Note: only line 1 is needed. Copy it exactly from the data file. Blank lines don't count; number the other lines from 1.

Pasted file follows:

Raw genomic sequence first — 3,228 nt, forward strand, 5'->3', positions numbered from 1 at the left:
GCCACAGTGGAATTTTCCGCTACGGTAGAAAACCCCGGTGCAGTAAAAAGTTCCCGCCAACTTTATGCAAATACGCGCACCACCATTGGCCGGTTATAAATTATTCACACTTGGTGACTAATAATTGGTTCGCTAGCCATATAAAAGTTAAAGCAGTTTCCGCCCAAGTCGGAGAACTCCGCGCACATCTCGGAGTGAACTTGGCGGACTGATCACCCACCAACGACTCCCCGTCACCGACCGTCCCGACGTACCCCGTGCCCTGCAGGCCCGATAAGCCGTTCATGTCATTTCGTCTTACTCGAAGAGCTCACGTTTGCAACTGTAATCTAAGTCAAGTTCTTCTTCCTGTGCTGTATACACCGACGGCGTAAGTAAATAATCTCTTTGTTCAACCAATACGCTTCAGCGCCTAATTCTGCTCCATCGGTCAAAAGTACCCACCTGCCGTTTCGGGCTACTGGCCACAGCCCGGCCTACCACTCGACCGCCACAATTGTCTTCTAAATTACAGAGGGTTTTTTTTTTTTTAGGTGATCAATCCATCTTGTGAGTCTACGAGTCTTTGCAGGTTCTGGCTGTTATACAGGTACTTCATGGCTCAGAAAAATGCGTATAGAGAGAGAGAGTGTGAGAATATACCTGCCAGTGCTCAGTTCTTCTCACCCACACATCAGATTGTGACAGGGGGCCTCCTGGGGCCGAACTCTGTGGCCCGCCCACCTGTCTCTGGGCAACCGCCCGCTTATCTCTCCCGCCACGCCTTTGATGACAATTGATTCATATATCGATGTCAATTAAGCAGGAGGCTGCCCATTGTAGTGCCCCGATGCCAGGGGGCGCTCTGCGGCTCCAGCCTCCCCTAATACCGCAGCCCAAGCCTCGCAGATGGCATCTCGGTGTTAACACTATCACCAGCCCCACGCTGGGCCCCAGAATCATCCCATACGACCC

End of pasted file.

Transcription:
Raw genomic sequence first — 3,228 nt, forward strand, 5'->3', positions numbered from 1 at the left: